The profitability of the ISAC loan portfolio has declined dramatically in recent years, and last year the loss reached $7.5 million. Most of this loss was attributable to non-Illinois borrowers, the result of loan consolidation, an unfavorable interest rate environment and increased competitive pressure which forced the agency to offer discounts to attract new borrowers.
“In light of dramatic changes in the student loan industry and the specter of shrinking federal subsidies, ISAC must cut the amount of risk we take on behalf of non-Illinois students attending non-Illinois schools,” McNeil said. “The cost of doing business in the student loan industry has increased significantly. There was no indication that this portfolio could be considered a stable source of profits. We owed it to Illinois taxpayers and college students to make this move.”
What may be unprofitable for an agency such as ISAC, however, may well be profitable for organizations that can look to economies of scale ISAC does not possess, McNeil noted.
In addition to the $1.38 billion loan sale, ISAC is refinancing up to $400 million in federally-guaranteed loans and $350 million in alternative loans that have no federal guarantee. These actions are part of a strategy to simplify the agency’s capital structure by reducing the administrative burden of the various systems it has developed to manage its complex capital structure and retiring some of its debt.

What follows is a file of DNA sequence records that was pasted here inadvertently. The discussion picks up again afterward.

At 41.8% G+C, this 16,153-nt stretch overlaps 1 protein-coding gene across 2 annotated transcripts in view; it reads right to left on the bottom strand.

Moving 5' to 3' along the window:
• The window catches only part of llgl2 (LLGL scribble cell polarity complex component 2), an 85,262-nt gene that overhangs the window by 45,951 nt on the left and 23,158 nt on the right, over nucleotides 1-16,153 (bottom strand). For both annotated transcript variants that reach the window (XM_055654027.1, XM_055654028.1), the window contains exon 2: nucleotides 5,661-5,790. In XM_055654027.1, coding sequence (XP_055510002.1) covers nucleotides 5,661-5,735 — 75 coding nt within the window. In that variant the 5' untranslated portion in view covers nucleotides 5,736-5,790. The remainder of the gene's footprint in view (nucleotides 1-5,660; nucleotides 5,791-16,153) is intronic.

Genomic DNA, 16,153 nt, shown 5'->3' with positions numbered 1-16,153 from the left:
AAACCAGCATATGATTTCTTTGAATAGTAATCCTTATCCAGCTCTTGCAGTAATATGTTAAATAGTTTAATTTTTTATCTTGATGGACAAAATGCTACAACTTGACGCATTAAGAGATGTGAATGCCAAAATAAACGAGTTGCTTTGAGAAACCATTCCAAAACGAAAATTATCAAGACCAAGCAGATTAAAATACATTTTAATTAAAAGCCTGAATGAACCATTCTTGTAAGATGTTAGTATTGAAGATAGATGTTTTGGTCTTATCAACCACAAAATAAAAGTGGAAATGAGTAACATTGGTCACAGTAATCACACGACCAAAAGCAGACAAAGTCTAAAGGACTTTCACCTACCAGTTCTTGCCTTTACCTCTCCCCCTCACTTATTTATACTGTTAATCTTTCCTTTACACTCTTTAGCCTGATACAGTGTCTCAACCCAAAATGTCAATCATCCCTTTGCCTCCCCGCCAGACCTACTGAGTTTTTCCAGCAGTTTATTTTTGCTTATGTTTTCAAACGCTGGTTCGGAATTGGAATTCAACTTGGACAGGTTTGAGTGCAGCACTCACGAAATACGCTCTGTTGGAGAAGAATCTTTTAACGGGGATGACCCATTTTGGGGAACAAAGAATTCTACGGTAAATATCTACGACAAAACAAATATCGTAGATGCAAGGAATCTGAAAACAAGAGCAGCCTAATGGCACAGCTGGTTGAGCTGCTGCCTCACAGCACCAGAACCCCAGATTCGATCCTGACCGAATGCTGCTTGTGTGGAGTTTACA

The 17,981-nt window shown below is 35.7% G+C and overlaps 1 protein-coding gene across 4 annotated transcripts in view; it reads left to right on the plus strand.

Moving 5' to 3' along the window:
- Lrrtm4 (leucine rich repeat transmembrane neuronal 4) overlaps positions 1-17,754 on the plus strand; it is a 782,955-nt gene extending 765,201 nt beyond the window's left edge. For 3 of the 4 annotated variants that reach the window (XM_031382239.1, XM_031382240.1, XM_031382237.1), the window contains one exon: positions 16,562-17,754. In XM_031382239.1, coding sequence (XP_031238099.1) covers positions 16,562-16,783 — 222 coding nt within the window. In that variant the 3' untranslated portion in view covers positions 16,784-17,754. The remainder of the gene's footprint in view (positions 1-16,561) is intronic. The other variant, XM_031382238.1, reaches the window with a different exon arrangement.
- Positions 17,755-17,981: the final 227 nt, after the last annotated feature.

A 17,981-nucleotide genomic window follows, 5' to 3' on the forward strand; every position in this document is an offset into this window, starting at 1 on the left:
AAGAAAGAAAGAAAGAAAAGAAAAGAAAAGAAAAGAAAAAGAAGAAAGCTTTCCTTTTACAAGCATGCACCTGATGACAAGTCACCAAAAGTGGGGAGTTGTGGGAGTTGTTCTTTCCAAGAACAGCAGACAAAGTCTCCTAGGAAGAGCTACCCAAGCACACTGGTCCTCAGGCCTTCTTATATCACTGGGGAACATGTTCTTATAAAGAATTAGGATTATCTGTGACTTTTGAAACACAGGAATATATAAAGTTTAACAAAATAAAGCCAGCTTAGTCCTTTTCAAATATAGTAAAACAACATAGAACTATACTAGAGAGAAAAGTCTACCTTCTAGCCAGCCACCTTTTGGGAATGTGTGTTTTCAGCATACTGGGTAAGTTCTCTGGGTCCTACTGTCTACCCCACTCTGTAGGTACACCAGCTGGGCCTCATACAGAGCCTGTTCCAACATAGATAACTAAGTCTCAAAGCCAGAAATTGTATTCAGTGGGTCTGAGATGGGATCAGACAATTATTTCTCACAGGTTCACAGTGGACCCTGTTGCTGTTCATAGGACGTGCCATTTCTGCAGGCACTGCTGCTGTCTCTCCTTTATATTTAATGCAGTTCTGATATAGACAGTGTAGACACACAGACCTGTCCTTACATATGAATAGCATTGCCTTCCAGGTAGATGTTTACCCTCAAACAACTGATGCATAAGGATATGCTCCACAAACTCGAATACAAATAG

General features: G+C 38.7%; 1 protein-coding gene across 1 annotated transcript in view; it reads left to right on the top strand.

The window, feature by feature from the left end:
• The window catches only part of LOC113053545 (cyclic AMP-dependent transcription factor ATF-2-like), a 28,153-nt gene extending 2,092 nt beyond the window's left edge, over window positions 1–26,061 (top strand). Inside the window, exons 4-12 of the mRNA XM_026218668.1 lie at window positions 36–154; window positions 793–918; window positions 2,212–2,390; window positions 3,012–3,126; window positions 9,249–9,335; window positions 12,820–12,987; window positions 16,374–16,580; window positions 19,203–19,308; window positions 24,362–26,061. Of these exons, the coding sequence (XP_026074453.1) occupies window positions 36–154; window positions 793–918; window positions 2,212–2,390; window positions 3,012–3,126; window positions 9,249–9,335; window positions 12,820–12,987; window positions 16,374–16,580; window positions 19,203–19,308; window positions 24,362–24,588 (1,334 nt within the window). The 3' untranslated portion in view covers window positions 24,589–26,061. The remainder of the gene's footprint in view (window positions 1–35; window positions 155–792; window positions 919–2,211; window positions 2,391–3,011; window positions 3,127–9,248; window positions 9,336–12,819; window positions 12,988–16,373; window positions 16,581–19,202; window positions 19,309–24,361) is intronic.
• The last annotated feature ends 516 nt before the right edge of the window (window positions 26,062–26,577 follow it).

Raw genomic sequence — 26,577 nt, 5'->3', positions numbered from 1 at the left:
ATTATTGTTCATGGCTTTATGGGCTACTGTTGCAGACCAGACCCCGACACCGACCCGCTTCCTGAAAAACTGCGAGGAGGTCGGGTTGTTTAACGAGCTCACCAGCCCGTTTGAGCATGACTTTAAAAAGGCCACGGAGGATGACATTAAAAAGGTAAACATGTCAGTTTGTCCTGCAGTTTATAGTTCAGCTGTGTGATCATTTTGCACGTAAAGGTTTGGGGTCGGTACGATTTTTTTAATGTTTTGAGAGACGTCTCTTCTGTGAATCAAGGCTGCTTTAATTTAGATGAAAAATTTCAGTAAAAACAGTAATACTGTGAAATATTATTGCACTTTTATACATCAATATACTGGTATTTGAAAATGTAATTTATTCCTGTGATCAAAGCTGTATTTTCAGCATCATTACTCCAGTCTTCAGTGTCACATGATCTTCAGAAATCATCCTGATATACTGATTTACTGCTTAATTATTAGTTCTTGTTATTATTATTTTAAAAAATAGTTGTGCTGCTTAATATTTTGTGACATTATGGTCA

“Through these actions we will retire more than $2 billion in debt which has accumulated over the years. And just as a borrower feels good when the loan is finally paid off, we are pleased to move this debt off the books,” said Andrew Davis, ISAC Executive Director. “The scale of this debt retirement is unprecedented and will dramatically cut back on the agency’s administrative burdens. We will be a more efficient agency that will better serve the long-term needs of Illinois families.”